The idea that “the camera doesn’t lie” comes in many disguises and I’m betting that you’ve heard it in one form or another.

Well, I’m about to unravel this horrible idea and give you the only piece of evidence you will ever need to be able to disprove anyone who tries to peddle you this idea.

Have you ever been told that “if you have to use photoshop then it’s not a real photo”, or “real photography is all done in the camera”?

If you’ve spent any time at all in the various online photography forums or on photo sharing sites such as Flickr then I’m betting you have.


Here’s why the camera DOES lie

The first, and main point of my debunking here is a technical one. Bear with me a moment…

Digital camera sensors have a limited range of brightness that they can record, which is measured in stops. This is called the Dynamic Range and it is critical in determining how much detail will be captured in the shadows and highlights of a photo.

A Canon 5D Mark 2 has a sensor which can record 11.9 stops of dynamic range. This means that the brightest point in a photo must be no more than 11.9 stops brighter than the darkest point in the photo for it to capture all of the information in the scene. Otherwise what you will end up with is either pure white in the bright areas or pure black in the shadow areas.

It’s hard to explain in words. Here’s a picture to show what I mean.

Film cameras used to enjoy a greater dynamic range than digital and there is still a lot of discussion on this topic, but digital sensors have been rapidly catching up with film. The fact remains however that film still has a dynamic range limitation.

Now, looking at the example above, do you think that when I stood there and took those shots that I actually saw a white sky or solid black shadows?

Of course not!

My eyes saw a blue sky and saw deep into those shadowy areas. So what does this mean?

The camera lied to me!

So in reality, the only way to have created a photograph that actually looked as close to realistic as possible would have been to use Photoshop to blend the two images together!

It’s not just about the dynamic range

This was the easiest example to show you in picture and the most dramatic instance of when our cameras lie to us.

However it’s not the full story.

Even if you’re photographing a scene which your camera can record the full dynamic range of, there is no camera in the world that will take a picture the same exact way that your eye sees it. And here’s how I will prove it – and how you can prove it to anyone who tries to tell you otherwise:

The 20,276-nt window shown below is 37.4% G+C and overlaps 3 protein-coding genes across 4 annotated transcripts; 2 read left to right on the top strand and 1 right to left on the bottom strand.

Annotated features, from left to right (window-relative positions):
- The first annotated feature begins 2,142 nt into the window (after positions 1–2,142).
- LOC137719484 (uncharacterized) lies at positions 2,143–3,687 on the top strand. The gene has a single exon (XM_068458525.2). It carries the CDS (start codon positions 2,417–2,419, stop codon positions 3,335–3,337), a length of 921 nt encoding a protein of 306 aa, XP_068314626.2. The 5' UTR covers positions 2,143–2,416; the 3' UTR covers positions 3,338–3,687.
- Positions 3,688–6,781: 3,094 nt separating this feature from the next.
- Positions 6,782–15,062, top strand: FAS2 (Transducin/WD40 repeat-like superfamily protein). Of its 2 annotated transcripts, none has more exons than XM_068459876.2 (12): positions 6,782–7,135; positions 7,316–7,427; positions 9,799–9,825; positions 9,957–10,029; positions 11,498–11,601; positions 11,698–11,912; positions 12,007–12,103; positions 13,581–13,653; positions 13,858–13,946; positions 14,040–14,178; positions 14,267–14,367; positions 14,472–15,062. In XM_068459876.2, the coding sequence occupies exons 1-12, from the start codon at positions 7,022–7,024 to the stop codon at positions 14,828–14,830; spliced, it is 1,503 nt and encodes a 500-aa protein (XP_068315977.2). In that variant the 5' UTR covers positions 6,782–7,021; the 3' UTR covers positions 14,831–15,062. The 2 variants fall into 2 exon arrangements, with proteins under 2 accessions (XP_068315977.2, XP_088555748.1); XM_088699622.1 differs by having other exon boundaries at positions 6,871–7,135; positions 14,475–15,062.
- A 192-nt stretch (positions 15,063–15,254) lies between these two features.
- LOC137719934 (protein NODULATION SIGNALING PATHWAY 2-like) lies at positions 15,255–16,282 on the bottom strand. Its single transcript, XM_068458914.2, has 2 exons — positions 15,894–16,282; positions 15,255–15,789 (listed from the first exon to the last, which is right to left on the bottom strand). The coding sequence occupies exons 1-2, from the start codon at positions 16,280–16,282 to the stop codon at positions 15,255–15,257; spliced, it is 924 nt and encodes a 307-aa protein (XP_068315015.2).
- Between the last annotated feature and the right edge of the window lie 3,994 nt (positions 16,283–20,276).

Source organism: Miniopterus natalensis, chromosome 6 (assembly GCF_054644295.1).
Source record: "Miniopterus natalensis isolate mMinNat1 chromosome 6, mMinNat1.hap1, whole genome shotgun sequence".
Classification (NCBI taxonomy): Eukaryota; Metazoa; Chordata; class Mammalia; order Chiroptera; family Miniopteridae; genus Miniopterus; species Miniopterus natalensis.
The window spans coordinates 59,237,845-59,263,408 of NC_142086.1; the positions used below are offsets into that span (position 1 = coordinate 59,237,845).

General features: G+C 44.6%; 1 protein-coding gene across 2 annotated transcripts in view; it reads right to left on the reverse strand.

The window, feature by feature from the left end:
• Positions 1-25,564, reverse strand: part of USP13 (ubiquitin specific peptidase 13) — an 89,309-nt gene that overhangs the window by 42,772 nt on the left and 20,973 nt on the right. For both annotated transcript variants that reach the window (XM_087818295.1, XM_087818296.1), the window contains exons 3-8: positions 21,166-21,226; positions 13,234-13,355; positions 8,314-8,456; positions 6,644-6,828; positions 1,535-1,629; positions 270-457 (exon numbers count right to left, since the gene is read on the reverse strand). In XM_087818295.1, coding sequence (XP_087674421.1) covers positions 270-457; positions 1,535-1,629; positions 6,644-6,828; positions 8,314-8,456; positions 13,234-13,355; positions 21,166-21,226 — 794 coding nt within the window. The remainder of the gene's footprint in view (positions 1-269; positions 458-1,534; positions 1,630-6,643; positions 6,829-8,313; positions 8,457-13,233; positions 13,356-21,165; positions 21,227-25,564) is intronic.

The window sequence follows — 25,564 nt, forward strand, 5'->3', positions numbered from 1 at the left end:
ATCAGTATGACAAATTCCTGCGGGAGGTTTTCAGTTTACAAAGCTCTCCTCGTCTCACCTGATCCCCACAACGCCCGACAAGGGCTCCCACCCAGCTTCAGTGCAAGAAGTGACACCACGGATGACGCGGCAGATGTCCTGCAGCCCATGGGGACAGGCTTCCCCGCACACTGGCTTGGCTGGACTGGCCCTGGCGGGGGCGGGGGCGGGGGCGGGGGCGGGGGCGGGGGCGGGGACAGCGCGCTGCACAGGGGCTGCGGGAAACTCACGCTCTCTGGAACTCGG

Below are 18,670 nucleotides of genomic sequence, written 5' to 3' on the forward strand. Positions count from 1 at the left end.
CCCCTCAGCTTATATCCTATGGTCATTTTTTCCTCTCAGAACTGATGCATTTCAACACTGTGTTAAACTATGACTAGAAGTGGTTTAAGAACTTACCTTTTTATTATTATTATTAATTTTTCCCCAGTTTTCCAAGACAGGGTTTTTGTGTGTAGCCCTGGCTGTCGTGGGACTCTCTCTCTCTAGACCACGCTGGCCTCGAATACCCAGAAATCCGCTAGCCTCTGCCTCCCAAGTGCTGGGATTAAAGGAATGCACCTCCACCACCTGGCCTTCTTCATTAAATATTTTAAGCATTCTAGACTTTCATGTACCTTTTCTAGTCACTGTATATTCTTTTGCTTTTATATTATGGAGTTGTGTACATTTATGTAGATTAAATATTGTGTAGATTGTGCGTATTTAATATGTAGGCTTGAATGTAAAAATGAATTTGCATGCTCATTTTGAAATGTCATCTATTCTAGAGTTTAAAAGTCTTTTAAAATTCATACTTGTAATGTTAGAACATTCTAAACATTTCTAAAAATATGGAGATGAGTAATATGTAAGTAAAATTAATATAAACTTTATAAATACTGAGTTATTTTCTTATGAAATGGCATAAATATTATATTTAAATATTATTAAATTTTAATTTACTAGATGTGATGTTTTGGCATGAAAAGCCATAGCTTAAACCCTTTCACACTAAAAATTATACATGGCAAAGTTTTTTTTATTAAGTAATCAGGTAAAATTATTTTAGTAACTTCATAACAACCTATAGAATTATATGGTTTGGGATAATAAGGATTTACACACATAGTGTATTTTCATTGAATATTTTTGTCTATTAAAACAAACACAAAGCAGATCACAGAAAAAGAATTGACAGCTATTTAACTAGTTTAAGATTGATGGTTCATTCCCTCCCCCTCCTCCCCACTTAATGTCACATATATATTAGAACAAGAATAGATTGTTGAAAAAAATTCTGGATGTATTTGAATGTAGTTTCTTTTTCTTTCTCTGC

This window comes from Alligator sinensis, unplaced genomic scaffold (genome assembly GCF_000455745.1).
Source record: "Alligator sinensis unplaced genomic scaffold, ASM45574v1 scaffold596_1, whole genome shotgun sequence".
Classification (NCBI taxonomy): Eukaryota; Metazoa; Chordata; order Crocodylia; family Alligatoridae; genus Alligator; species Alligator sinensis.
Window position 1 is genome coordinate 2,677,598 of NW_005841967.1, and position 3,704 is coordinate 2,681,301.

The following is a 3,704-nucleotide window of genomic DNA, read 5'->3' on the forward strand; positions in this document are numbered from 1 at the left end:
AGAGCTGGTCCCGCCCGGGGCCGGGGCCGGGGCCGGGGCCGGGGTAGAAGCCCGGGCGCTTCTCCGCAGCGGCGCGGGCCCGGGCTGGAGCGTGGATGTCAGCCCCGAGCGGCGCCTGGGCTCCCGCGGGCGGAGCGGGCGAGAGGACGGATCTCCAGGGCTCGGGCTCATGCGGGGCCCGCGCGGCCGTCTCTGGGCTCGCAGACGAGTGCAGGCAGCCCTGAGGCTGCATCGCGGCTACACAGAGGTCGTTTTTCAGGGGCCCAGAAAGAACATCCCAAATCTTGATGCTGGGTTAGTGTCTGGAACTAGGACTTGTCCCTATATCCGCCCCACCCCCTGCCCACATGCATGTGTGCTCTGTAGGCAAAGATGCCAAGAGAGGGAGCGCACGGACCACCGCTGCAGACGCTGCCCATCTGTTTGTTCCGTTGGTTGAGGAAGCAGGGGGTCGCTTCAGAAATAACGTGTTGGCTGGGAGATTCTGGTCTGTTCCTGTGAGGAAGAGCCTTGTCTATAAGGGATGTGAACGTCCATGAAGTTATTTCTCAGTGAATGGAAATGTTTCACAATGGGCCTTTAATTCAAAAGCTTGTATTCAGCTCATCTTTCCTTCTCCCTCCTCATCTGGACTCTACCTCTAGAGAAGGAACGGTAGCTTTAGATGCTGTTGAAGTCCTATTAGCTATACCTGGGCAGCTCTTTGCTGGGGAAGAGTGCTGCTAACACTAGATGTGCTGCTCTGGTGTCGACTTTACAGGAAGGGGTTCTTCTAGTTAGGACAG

How you can prove to anyone that your camera lies

Here’s what I want you to do, right now.

Go grab your camera, take it to the nearest window and take a shot of what you see outside.

Then, bring that photo up on the cameras LCD screen, hold it out in front of you and compare it to what you’re looking at out the window.

Is it the same? 

I’m betting not. Even ignoring the fact that your choice of lens or focal length will have likely magnified the scene by zooming in on it (that’s a lie for another day:)) take a look at the colours and the contrast in the scene and compare it to what’s on the back of your camera.

It’s going to be virtually impossible for it to actually be identical to what you’re looking at.


A word on RAW files

Your camera outputs images in either JPEG or RAW format. The RAW file is a “flat” file format that absolutely requires processing in photoshop. It contains the raw data which you either need to “develop” on your computer or you need to let your camera process it itself and turn it into a JPEG.

Whether your camera gives you the option of accessing the raw file or not (virtually all DSLR’s do allow), every digital camera shoots a raw format which it then processes to turn it into a JPEG. You know all the Scene Modes, like “Landscape”, “Portrait” etc that your camera has? They are all essentially presets or recipes for the JPEG to RAW conversion that happens inside the camera.


So if you want to maximise the realism of your photograph, what are you going to have to do? Edit it in your favourite piece of software – most likely Photoshop.

What this doesn’t mean is that you can rely on photoshop to fix a photo that was poorly taken in the first place – it’s still very important to start with a strong composition and best possible exposure – so don’t take this as an excuse to be sloppy and just “fix it in photoshop” later.

That’s not what I’m getting at.

What I am saying is that for the most realistic photograph it’s practically a REQUIREMENT to edit it in photoshop!

I like to think of it as “developing” my shot, in the same way a film photographer would develop their negatives and prints. We are just doing it all digitally these days, so next time someone spouts any of the following:

  • Photoshop is cheating
  • The true image is captured in the camera
  • It’s not a real photograph if it’s been in Photoshop
  • or the CAMERA DOESN’T LIE…
… they are probably just intimidated by the amazing ways in which modern techniques have improved the quality of images photographers are creating these days and how accessible these tools are to everyone.